Happy New Year, everyone… am now back from the constant party that is December. Hope your holidays brought you peace and joy.
At an inspirational business networking meeting last night, one of my fellow attendees spoke compellingly about where she’s found herself in her career. After several decades becoming well-known for what she does, she still hasn’t achieved full-on reliable cash flow and success. She’s a freelancer in a very competitive field, and even though she’s received awards and every door is open to her, she hasn’t yet hit on that one startling success that will guarantee her security for life. And, sitting there before our little group, she admitted to something I also wrestle with: shame.
I get caught in this trap myself. Here I am, a supposed grown-up, yet I still struggle to feed and clothe myself. At this stage in life, I should be thinking wistfully about retirement and years of ease — or at least, that’s what the prior generation trained me to expect. It doesn’t look like my life will ever go that way. What did I do wrong?
I did make a decision several years ago to follow my dream. In the sense of not yet starving and being able to live in an area I love, I’ve succeeded. But I will never be able to stop. My life doesn’t sport the accoutrements of many of my contemporaries. I’m not wanting for anything, but I’m not living a life of ease, either. Should I be ashamed?
One of the other attendees at the event last night pointed out that we’re all caught up in the maelstrom that is our country’s adjusting economy. She reminded us not to take our personal situations personally. We all agreed that the requirement to downsize, to simplify, to hone in on what we really need to be happy and healthy has strengthened us in recent years. When I think about how much money I wasted in earlier years pursuing things I didn’t really want because I thought I was supposed to want them, I now shake my head.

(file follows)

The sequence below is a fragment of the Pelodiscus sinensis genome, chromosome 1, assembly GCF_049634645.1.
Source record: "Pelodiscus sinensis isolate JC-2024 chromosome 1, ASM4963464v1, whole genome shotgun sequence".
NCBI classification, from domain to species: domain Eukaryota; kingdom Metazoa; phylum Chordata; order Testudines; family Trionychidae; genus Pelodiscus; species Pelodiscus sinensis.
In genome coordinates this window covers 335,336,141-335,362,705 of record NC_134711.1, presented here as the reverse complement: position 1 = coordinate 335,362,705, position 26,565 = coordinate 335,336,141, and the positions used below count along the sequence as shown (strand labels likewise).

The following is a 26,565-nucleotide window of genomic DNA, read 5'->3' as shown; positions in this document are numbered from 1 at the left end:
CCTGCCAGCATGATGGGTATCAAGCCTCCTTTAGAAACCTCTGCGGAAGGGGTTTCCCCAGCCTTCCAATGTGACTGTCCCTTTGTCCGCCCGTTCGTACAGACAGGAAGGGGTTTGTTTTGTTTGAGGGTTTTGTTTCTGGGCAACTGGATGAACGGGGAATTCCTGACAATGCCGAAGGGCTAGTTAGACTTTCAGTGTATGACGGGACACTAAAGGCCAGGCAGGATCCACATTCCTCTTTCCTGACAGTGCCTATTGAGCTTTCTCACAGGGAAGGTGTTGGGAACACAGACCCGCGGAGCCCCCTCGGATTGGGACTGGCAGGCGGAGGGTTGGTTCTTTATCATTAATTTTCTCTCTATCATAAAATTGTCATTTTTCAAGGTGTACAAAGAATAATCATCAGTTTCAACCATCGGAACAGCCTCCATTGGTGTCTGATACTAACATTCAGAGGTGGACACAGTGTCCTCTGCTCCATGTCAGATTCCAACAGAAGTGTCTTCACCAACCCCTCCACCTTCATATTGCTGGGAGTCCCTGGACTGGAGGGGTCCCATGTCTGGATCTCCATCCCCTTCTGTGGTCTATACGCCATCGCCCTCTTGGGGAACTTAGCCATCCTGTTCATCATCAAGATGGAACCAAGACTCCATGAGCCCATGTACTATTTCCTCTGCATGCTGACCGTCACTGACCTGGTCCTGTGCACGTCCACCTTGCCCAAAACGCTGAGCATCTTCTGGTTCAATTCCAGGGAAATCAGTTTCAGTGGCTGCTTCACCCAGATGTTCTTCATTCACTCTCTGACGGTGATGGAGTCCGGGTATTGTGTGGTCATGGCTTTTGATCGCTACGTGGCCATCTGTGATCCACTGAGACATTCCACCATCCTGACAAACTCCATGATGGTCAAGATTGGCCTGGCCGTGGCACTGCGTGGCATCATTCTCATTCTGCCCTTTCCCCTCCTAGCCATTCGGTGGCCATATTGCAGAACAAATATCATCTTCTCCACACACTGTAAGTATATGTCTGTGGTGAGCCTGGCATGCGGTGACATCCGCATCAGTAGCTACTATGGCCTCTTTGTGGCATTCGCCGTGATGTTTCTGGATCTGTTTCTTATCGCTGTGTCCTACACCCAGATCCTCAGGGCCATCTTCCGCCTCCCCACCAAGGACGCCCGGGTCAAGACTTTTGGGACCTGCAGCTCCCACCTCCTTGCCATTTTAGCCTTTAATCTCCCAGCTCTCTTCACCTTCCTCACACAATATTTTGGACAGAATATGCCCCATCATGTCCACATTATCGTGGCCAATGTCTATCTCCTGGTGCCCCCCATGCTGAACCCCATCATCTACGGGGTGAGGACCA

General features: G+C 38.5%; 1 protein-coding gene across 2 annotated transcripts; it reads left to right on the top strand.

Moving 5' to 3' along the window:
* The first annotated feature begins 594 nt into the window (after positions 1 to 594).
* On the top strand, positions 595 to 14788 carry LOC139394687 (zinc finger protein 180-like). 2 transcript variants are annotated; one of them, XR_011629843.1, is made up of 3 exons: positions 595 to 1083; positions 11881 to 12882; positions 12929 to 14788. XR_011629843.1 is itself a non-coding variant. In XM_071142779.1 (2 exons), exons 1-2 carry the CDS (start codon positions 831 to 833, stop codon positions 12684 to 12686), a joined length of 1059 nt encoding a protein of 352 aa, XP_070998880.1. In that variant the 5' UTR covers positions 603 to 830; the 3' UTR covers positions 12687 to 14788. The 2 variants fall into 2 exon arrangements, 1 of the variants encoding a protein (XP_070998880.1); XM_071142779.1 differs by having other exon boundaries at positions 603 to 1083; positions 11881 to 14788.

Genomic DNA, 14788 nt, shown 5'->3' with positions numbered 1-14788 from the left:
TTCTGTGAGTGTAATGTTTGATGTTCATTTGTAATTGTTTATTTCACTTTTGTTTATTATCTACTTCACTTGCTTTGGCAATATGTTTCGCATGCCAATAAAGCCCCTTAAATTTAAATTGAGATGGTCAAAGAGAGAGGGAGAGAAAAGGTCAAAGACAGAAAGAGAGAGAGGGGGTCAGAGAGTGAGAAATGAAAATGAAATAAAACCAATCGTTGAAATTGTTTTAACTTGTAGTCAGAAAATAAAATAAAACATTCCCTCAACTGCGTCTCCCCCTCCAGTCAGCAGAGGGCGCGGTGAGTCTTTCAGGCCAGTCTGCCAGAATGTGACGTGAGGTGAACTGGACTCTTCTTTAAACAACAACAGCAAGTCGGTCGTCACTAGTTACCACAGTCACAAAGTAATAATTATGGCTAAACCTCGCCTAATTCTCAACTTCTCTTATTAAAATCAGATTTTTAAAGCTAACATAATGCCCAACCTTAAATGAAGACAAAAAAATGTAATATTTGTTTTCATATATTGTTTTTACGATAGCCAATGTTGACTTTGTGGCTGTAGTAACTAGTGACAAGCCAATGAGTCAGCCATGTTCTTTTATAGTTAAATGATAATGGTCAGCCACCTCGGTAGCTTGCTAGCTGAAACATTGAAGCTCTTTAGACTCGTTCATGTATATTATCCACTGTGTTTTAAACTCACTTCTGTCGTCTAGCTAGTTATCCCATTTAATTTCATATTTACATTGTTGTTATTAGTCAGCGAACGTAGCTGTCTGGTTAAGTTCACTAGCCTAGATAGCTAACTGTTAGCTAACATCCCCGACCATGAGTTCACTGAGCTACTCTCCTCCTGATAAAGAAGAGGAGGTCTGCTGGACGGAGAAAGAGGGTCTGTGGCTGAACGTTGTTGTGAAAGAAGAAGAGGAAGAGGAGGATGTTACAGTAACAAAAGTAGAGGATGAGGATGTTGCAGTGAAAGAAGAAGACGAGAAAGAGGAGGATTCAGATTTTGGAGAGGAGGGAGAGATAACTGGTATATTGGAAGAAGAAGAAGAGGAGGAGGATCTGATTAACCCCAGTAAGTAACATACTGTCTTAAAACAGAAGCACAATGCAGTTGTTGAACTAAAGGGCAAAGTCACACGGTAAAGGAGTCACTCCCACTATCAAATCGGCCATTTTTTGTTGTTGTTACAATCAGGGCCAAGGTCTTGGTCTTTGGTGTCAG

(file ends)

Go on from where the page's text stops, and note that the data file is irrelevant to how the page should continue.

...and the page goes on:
Yes, things have been tight. I’ve had to make choices and forgo things that before I could have gotten easily. But I’m running lean. I’m tougher. I know what I’m made of. Very little fazes me at this point; I now know how little cash it takes for me to be happy. I suppose then that I’m the consumer-culture’s nightmare.
When the economy does turn around, as it seems like it’s poised to do, I’ll be armed with the knowledge that I don’t need what I thought I needed. I will be much less inclined to waste, to over-indulge. I’ve lived without it for so long, and I’m lighter for it. Why take it back on?
So in 2013, I’m leaving behind the inclination to feel ashamed I haven’t achieved the worldly wealth I’d been raised to expect I’d have by now. I’ll embrace the fact that following my dream has brought me a different kind of abundance. Perhaps it doesn’t fill my bank account, but it does fulfill my life. And I’ll be prepared, when the time comes and the economy turns around, to hold onto what I’ve learned rather than slipping back into thoughtless consumption.
Shame? No way. That’s pride.
Comments on: "Shame on me?" (1)
The prior generation was wrong. Having a lot of stuff never made anybody happy. I’m happier now that I quit my “day job,” am living on my dwindling savings, and doing things I love!